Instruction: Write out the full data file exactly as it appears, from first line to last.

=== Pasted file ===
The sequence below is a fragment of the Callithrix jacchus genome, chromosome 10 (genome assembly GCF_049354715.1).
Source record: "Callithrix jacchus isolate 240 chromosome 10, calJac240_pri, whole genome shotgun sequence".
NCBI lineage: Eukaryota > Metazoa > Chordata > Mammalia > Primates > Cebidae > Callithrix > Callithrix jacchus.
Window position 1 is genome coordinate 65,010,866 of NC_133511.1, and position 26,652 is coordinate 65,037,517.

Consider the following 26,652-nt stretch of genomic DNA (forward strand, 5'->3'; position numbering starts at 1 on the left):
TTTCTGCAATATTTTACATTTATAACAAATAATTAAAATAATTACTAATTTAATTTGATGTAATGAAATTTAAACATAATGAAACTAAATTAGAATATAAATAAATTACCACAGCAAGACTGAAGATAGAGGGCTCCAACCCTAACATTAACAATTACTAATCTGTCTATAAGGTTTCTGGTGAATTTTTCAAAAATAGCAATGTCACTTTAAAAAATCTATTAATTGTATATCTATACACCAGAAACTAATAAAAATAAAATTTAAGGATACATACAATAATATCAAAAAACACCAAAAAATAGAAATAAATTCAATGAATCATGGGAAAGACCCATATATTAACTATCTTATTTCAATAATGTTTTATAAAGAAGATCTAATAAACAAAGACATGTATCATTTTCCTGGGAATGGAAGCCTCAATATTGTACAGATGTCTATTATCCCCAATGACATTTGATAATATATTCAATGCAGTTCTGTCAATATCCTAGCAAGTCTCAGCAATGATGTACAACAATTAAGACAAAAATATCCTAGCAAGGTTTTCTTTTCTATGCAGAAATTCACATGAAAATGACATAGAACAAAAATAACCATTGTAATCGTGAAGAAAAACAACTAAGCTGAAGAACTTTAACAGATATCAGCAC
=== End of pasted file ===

The sequence below is a fragment of the Callithrix jacchus genome, chromosome 10 (genome assembly GCF_049354715.1).
Source record: "Callithrix jacchus isolate 240 chromosome 10, calJac240_pri, whole genome shotgun sequence".
NCBI lineage: Eukaryota > Metazoa > Chordata > Mammalia > Primates > Cebidae > Callithrix > Callithrix jacchus.
Window position 1 is genome coordinate 65,010,866 of NC_133511.1, and position 26,652 is coordinate 65,037,517.

Consider the following 26,652-nt stretch of genomic DNA (forward strand, 5'->3'; position numbering starts at 1 on the left):
TTTCTGCAATATTTTACATTTATAACAAATAATTAAAATAATTACTAATTTAATTTGATGTAATGAAATTTAAACATAATGAAACTAAATTAGAATATAAATAAATTACCACAGCAAGACTGAAGATAGAGGGCTCCAACCCTAACATTAACAATTACTAATCTGTCTATAAGGTTTCTGGTGAATTTTTCAAAAATAGCAATGTCACTTTAAAAAATCTATTAATTGTATATCTATACACCAGAAACTAATAAAAATAAAATTTAAGGATACATACAATAATATCAAAAAACACCAAAAAATAGAAATAAATTCAATGAATCATGGGAAAGACCCATATATTAACTATCTTATTTCAATAATGTTTTATAAAGAAGATCTAATAAACAAAGACATGTATCATTTTCCTGGGAATGGAAGCCTCAATATTGTACAGATGTCTATTATCCCCAATGACATTTGATAATATATTCAATGCAGTTCTGTCAATATCCTAGCAAGTCTCAGCAATGATGTACAACAATTAAGACAAAAATATCCTAGCAAGGTTTTCTTTTCTATGCAGAAATTCACATGAAAATGACATAGAACAAAAATAACCATTGTAATCGTGAAGAAAAACAACTAAGCTGAAGAACTTTAACAGATATCAGCAC